The biggest plus for me is Nick Offerman as Varvatos Vex. In the beginning, you’ll find his character annoying and overblown, because that’s what he’s supposed to be. By the end, though, you discover why he acts the way he does, and it retroactively makes everything seem so much more interesting and deeper than could have been predicted up front. That said, the main reason his character is even tolerable is that he’s played by Nick Offerman who is completely dedicated to his performance. Much like with Offerman’s Ron Swanson, this character’s exaggerated elements move from “tough to deal with” to “lovable” as time goes on.

3Below - 3Varvatos.jpg
The Cane-Fu is a bit much at times, but hey, it’s not often.

Aja and Krel’s journeys are a little cliche nowadays, because Aja is trying to avoid being a princess while Krel is more comfortable being a prince. I get that we are trying to make up for the fact that women were only allowed to be princesses in most of Western Fiction for pretty much all of history until very recently, but her method of refusing to take the throne is similar to how most modern female characters try to reject the archetype, which is now itself becoming an archetype. Fortunately, the show seems to realize that and, a few episodes in, she starts to break from the mold a little bit more in her pursuit of being a warrior. Krel, for the most part, is the tech genius who wants to both be normal at school and also get the parts of his life back that he enjoyed.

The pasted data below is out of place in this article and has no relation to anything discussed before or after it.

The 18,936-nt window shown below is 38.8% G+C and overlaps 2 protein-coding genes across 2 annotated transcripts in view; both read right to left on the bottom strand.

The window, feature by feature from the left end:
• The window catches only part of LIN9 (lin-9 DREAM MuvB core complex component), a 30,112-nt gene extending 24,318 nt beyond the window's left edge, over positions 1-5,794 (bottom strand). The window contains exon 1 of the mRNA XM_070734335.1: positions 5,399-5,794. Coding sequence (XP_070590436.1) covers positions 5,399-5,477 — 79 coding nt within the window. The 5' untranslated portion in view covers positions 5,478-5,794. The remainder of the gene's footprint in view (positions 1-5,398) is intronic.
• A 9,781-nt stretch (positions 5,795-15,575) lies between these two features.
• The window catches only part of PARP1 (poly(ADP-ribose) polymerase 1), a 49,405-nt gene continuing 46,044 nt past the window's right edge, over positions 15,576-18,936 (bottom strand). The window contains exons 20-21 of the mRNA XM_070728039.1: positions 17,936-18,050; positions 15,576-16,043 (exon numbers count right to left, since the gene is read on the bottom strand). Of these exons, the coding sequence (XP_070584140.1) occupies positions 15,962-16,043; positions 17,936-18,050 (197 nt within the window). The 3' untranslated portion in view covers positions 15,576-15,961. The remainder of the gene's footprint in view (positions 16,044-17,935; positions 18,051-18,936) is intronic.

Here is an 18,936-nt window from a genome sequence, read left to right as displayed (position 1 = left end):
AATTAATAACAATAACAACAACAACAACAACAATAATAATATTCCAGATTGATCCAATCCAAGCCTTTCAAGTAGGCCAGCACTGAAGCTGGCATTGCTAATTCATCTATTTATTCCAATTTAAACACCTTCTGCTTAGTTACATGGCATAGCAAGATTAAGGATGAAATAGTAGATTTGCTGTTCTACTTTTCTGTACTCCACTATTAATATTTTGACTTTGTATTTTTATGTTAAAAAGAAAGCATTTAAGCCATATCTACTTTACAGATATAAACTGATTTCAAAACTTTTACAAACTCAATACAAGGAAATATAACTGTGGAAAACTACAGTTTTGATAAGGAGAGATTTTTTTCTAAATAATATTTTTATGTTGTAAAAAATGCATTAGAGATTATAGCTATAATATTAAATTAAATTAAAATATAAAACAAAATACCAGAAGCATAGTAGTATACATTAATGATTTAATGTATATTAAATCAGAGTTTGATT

The crossovers with Trollhunters actually make for pretty good episodes, too. The season finale takes place at the same time as the series finale of that series, which makes for some interesting parallel action.

3Below - 4Crossover.jpg

The show’s humor definitely saves it at some points. The fish-out-of-water story of the aliens trying to blend in with humanity is pretty well done, but it’s better when combined with the goofy and somewhat off-kilter residents of Arcadia.

Overall, I look forward to seeing more of this series if there is more to see. If not, I look forward to seeing what Wizards does to tie the whole universe together.

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If you enjoy these, please, like, share, tell your friends, like the Facebook page (https://www.facebook.com/JokerOnTheSofa/), follow on Twitter @JokerOnTheSofa, and just generally give me a little bump. I’m not getting paid, but I like to get feedback.